This is not all. The police prosecutor seems to be unaware that this lecture of mine of which he speaks, whose title, significantly, was ‘The Aryan-Roman Revolution of Fascist Italy’, was given in various German towns, and was translated into Italian and published in Rassegna Italia (4). I attach here the text, in which I stressed what aid the ancient, classic, and Roman idea could offer for the purpose of rectifying various then fashionable ideas in Germany and leading them to a higher, spiritual, level. It is possible that some Italian consul abroad, not having any comprehension of these studies, may have sent alarming reports. But, as regards the supposed worry which my racism purportedly awakened even among the Fascist hierarchs, things were quite different to what the police suggest. After my lectures, Mussolini, of his own accord, arranged to speak to me, to express his approval of my racist formulations, because he believed they were able to ensure an independent position, or rather a superiority, with respect to National Socialist ideologies, for Italian thought – Dr. Luchini, the former head of the Office of Race, could give a precise deposition on this matter (5). And I must say that this recognition spontaneously shown by Mussolini to a non-Fascist, that is to say to a non-party member, is one of the most gratifying memories of my life. However, I should say that the theory of race, in relation to the body of my ideas as a whole, is only quite a subordinate matter, of secondary importance, despite what some believe.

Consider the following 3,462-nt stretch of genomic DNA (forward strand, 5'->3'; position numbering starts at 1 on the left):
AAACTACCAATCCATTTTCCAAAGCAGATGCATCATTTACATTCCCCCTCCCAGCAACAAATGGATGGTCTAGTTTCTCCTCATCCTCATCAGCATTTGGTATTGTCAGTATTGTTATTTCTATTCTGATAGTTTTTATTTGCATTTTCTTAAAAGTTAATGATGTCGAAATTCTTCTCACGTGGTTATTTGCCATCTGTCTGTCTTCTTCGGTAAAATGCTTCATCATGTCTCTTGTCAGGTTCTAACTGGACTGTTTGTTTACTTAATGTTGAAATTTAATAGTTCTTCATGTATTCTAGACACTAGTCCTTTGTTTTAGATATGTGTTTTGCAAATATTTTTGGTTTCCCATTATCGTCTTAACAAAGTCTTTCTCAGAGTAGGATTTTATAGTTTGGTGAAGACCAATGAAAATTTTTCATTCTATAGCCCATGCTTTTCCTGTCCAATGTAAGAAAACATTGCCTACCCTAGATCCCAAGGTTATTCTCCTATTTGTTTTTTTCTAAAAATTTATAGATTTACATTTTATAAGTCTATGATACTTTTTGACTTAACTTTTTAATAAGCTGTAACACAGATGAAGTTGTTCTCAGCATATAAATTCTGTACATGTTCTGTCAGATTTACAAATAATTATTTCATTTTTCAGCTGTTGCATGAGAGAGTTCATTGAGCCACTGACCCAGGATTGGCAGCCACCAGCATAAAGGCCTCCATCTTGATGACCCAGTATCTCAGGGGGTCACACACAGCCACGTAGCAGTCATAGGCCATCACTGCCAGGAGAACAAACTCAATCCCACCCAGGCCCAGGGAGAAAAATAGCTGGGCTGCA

When, therefore, the police report suggests that, during a certain period of Fascism, I would have been “watched” for obscurely indicated motives – personal and, they add, for… magical activity – in this it lacks, to say the least, decency ; they should recall to whom, in cases of this type, they themselves offered their obedience – their officials all joined the Fasces, while I never did. Since I retained the capacity for independent thought, in Fascism I had either devoted friends, or deadly enemies, who sought by every means to undermine me, spreading rumours and nonsense of all sorts. Among these enemies were Starace and his confederates, who even sought to use the police headquarters of that time, with worthless results. And today it seems that the police headquarters do not hesitate to unearth all those old stories against me : used yesterday to make me appear anti-Fascist and today instead to confirm the accusation of Fascism.